History of State Testing in New York

Adapted from the PS 321 Testing Task Force

2005
Testing in 4th and 8th grade only
Tests released in entirety
Tests not a factor in teacher evaluations

Sample 2005 Grade 3 English exam questions. (By comparison, see these sample 2013 English exam questions.)

2006
Annual testing in grades 3-8 begin
ELA: 75 minutes/Math: 85 minutes
Tests released in entirety
Tests not a factor in teacher evaluations

2010
ELA: 75 minutes/Math: 85 minutes
Tests released in entirety
RED FLAG: NY State adopts new teacher evaluation law requiring that 20% be based on student growth on state assessments. Another 20% is based on student achievement in local measures, and 60% based on observations.

2011
Tests start getting longer:
GRADE 3: ELA: 150 minutes/Math: 100 minutes
GRADE 4: ELA: 150 minutes/Math: 140 minutes
GRADE 5: ELA: 150 minutes/Math: 110 minutes

Teacher evaluations are based in part on test scores. Teacher evaluations (known as Teacher Data Reports, or TDR) were released to news media, with caveat that the margins of error ranged from 35 to 53%.

Testing companies started embedding field test questions in the standardized tests, in addition to giving stand alone field tests.

2012
Tests time reaches epic lengths:
GRADE 3: ELA: 270 minutes, Math: 270 minutes (9 hours testing!!)
GRADE 4: ELA: 270 minutes, Math: 270 minutes (9 hours testing!!)
GRADE 5: ELA: 270 minutes, Math: 270 minutes (9 hours testing!!)
Under the new Pearson contract, tests are no longer released to parents or teachers. No one is able to see the questions or the way an individual child answered them, even once scores have been released.

The “Pineapple and Hare” test passage focuses media attention on the poor quality of the test. This passage had been on Pearson’s tests since 2006 but was pulled once the media discovered it.

Pearson made more than $880 million in 2012 from its North American Education division, up from under $800 million in 2011.

2013  
Test times reduced, in response to criticism:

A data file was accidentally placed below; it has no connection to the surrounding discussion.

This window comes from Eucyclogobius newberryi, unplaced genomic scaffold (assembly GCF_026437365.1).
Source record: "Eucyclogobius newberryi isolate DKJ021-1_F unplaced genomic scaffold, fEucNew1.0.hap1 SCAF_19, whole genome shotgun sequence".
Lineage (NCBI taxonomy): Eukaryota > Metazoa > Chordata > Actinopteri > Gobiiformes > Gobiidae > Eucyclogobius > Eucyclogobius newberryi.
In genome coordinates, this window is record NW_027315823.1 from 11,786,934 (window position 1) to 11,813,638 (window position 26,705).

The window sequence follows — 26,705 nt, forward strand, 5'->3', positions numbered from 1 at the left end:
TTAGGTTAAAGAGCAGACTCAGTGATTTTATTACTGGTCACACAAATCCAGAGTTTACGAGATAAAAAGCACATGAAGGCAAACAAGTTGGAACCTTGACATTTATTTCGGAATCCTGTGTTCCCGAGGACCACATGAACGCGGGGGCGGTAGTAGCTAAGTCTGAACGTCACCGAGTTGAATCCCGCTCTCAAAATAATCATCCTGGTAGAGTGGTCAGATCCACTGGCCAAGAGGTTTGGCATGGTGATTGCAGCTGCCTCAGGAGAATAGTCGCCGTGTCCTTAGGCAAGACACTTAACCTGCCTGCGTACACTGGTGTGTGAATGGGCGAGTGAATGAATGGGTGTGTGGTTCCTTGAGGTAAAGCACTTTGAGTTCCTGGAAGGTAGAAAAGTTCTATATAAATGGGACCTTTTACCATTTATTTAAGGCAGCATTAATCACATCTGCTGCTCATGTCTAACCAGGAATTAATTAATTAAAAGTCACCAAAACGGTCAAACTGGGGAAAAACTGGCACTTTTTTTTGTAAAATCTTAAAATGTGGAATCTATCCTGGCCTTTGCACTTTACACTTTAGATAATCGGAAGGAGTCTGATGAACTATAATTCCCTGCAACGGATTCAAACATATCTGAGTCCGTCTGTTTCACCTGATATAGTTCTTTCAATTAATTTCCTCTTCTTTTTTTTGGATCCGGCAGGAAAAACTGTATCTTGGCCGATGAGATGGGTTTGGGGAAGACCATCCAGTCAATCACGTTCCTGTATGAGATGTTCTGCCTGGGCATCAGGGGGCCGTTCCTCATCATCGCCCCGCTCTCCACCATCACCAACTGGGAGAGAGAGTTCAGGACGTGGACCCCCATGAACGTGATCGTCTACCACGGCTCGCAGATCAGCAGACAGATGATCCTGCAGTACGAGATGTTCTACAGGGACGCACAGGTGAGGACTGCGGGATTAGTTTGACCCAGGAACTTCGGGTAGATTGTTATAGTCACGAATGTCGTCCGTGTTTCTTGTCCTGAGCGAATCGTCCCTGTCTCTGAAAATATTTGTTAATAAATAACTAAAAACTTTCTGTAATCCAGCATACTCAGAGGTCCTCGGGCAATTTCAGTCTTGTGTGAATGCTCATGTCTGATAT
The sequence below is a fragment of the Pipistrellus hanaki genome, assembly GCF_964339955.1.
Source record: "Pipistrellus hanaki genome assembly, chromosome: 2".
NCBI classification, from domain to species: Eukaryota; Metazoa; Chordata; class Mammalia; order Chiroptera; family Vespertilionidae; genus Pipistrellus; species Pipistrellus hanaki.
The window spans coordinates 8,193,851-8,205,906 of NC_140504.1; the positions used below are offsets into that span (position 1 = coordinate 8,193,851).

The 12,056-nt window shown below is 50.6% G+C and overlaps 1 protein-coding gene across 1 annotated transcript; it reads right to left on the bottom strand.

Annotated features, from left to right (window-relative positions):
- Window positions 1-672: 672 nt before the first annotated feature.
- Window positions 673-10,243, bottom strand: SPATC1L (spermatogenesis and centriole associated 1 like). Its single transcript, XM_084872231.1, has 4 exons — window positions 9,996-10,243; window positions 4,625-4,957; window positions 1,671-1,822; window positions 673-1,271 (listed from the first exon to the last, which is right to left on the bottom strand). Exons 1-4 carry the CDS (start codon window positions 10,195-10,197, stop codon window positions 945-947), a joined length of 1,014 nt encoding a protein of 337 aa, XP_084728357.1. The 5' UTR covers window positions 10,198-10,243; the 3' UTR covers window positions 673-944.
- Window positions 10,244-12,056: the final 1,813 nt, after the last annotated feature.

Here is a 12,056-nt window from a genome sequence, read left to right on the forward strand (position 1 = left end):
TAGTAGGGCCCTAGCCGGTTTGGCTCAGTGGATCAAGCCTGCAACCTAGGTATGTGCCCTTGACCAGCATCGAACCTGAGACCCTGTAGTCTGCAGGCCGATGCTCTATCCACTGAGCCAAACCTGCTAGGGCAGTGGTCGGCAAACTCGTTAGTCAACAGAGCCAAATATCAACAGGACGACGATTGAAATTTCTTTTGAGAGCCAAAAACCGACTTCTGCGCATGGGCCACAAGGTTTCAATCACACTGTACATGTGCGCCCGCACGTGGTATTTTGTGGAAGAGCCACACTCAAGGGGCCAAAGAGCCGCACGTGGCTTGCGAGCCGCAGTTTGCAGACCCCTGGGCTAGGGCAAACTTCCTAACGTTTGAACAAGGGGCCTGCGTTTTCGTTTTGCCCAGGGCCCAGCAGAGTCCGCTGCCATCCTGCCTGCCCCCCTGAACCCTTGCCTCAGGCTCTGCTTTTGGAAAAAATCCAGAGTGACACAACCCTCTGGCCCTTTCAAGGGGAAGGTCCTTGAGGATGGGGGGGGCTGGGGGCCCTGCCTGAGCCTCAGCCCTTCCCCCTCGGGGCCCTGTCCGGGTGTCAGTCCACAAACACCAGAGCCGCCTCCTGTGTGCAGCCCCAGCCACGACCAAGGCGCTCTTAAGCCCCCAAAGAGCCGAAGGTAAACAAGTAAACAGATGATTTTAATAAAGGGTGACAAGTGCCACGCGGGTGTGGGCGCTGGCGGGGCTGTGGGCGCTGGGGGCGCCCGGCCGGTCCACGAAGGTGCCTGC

GRADE 3: ELA: 210 minutes, Math: 210 minutes (7 hours testing)
GRADE 4: ELA: 210 minutes, Math: 230 minutes (7.5 hours testing)
GRADE 5: ELA: 270 minutes, Math: 270 minutes (9 hours testing)

NYC Requires K-2 Standardized Testing

2014
Test time reduced again:
GRADE 3: ELA: 210 minutes/Math: 190 minutes (6 hours 40 minutes)
GRADE 4: ELA: 210 minutes/Math: 210 minutes (7 hours)
GRADE 5: ELA: 270 minutes/Math: 250 minutes (8 hours 40 minutes)

NY State Principals: Letter To Parents is signed by 557 NY State Principals and 3500 supporters:

Several months later, the New York State Teachers Union (NYSUT) filed a lawsuit challenging the “gag order.”

“Teachers must be free to protect their students and speak out when they have concerns about state tests,” New York State United Teachers president Karen E. Magee said of the federal suit filed in Albany. “Instead, they are under a ‘gag order’ to be silent — and that is hurting children.

2015
GRADE 3: ELA: 210 minutes/Math: 190 minutes (6 hours 40 minutes)
GRADE 4: ELA: 210 minutes/Math: 210 minutes (7 hours)
GRADE 5: ELA: 270 minutes/Math: 250 minutes (8 hours 40 minutes)

Cuomo’s administration passes a new law, the Education Transformation Act of 2015, that increases the weight of test scores to 50%, mandates outside evaporators, and prohibits schools from using other evidence to evaluate teacher quality (such as examples of student work, curriculum the teacher created, or parent or students surveys).

Sheri G. Lederman is a veteran teacher suing New York state education officials over the controversial method they used to evaluate her as “ineffective”.

220,000 Opt Outs in New York State. That is 20% statewide. Here in New York city opt out numbers rose from 350 students to more than 7,900. Brooklyn District 15 had the highest opt out rates in NYC.

A Cuomo-appointed task force issues a report recommending a moratorium on using state scores to rate teachers but does nothing to actually change the law. The general consensus among activists is that the report is largely a public relations effort bound to have little actual impact on teachers, students, and schools.

2016

State Math and ELA will no longer have time limits. Test length has been reduced by roughly 12% from 2015 but is still expected to take students about 7 hours (3rd grade) or 9 hours (5th grade and up).  See the ELA chart and Math chart to compare test length in 2016 to 2015.

ELA-Mathquestions

The use of state test scores for teacher evaluations has been temporarily suspended through 2019. However, school districts are now required to administer ADDITIONAL standardized tests (on top of the state tests) for the explicit purpose of evaluating teachers. During this supposed “moratorium,” teachers can still be fired due to student test scores and schools can still be tagged as “failing” and placed into receivership (risking closure).  More info here.

 

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